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Milo Yiannopoulos Tour Highlights Dangers of Security Fee Censorship

Breitbart editor and right-wing provocateur Milo Yiannopoulos has courted controversy at every stop on his recent, multi-state college tour—meeting admirers and, more often than not, adversaries. At the numerous colleges and universities he has visited as part of his “Dangerous Faggot Tour,” Yiannopoulos has prompted peaceful protests, but also disinvitations and shout-downs by some students who say his words (he’s frequently accused of racism, misogyny, and more) have no place on their campus. Of late, a number of his events have been subjected to a more subtle—but equally dangerous—form of censorship: security fees.

The Miami Herald reported that the University of Miami College Republicans recently decided not to host Yiannopoulos after the group and UM administrators failed to agree on the “operations and logistics needed to host the speaker.” In short, there were security concerns. Earlier this year, DePaul University charged its College Republicans $1,000 to ensure security at a Yiannopoulos event, and then denied a second event altogether. Vice President of Student Affairs Eugene Zdziarski explained his reasoning in an email:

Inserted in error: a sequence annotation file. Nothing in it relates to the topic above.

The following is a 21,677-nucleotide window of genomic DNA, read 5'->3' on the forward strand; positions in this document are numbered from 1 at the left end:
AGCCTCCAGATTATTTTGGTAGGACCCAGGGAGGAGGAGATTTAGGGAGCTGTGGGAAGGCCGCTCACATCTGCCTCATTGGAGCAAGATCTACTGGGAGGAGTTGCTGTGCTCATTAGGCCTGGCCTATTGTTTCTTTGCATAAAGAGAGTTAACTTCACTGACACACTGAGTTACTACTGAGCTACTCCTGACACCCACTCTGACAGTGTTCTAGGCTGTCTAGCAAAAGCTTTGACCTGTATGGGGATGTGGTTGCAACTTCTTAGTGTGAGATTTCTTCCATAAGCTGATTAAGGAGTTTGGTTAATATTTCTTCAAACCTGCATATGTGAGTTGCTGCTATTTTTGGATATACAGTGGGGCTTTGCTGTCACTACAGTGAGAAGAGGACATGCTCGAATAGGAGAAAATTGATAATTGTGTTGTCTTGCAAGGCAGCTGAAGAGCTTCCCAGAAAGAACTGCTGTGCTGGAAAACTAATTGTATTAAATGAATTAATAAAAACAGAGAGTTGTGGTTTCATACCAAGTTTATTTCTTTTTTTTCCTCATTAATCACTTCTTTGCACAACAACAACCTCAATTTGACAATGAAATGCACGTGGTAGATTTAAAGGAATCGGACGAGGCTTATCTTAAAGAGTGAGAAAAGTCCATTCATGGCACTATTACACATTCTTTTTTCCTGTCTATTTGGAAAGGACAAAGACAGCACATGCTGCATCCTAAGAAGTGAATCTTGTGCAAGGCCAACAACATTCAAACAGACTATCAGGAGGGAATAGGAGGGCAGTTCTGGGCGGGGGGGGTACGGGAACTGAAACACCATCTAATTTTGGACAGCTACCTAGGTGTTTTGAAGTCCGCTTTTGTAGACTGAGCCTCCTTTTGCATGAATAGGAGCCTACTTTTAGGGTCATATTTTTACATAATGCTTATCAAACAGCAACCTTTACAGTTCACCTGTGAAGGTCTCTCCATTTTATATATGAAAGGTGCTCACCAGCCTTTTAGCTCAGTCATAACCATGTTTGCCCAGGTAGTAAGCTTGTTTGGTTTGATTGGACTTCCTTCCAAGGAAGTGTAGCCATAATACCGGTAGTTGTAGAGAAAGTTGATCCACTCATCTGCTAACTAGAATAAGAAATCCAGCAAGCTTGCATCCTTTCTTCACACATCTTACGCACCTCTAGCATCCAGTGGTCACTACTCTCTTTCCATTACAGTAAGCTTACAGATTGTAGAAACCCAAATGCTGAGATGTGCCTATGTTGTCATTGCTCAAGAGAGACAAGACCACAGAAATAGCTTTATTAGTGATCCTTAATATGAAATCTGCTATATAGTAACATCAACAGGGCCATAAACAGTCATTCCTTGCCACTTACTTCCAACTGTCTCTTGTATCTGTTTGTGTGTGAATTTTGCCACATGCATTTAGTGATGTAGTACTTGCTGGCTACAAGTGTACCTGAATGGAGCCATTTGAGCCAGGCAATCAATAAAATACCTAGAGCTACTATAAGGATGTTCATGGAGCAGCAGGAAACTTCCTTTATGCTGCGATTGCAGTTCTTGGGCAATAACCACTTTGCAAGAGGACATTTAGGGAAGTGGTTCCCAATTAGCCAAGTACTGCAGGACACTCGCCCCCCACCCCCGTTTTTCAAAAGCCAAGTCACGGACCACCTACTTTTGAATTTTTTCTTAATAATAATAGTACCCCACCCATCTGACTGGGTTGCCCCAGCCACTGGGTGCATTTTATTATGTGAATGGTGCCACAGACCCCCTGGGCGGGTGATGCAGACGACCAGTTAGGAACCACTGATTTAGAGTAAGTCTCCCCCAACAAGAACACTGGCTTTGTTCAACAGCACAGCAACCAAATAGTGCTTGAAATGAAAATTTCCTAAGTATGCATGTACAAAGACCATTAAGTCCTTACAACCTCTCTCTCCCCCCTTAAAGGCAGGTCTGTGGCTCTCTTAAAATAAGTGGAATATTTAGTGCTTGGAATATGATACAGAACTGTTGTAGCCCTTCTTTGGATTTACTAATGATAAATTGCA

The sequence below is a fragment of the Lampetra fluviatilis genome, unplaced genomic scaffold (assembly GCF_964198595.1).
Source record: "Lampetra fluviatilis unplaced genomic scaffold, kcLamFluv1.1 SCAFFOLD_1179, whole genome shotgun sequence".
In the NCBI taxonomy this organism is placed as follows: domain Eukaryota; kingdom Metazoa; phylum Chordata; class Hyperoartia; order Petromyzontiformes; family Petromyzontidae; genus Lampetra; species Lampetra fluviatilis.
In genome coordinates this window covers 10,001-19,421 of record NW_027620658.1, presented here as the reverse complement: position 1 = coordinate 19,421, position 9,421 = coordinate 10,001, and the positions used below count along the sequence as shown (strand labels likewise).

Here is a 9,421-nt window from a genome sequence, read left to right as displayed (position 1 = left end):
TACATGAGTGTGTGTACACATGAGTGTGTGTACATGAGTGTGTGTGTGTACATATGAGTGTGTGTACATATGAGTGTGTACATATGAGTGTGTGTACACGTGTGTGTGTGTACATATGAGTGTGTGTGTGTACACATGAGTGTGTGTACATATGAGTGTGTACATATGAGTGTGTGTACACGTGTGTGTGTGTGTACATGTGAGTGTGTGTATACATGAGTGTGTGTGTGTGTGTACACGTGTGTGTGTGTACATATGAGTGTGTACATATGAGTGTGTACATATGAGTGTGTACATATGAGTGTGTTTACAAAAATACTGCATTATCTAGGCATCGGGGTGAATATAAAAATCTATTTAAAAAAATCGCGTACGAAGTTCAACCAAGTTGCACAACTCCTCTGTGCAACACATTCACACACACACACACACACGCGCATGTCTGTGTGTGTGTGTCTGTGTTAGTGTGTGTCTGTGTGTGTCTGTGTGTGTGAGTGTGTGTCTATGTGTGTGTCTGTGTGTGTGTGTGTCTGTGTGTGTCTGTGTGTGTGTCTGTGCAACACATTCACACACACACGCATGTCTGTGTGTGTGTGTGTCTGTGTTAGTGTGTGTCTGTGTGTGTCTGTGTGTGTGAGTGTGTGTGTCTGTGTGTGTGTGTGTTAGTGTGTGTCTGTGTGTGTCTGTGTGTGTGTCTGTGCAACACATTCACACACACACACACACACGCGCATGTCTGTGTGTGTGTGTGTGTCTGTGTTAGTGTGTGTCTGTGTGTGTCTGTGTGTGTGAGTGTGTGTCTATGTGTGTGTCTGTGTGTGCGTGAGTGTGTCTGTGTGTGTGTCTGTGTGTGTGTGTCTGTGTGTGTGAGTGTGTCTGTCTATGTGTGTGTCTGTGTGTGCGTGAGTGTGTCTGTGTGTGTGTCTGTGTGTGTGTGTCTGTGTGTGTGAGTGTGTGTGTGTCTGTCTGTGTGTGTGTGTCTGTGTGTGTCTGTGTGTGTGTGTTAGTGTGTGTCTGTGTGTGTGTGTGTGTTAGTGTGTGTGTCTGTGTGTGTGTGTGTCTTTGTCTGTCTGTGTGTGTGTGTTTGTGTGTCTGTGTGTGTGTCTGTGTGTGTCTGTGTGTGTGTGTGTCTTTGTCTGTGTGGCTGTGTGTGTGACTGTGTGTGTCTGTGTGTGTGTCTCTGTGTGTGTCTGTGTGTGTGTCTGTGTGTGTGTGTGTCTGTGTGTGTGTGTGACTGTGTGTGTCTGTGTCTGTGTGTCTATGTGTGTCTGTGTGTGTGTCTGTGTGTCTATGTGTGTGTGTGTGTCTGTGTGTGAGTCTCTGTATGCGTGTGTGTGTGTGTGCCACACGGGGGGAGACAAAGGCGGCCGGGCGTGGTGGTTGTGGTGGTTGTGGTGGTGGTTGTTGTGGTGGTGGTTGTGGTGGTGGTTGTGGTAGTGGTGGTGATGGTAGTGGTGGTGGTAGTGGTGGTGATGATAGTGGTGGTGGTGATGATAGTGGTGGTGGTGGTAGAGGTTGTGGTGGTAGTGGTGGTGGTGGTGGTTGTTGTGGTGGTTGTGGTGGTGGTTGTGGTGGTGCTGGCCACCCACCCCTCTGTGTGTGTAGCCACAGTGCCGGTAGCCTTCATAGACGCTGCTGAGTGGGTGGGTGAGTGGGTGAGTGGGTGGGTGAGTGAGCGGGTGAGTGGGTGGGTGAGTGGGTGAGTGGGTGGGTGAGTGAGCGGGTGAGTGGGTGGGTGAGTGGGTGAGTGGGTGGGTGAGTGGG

Mr. Yiannopoulos’ words and behavior contained inflammatory-speech, contributed to a hostile environment and incited similar behavior from the crowd in attendance. In addition, he led an unapproved march through campus that created a potentially dangerous situation.

Whatever one’s views on Yiannopoulos, the reality that most offensive or hateful speech is protected on public campuses under the First Amendment is unchanged. The Supreme Court addressed the issue of using hurtful speech on public property in holding that the First Amendment protected the expression of the Westboro Baptist Church at funeral pickets on public property: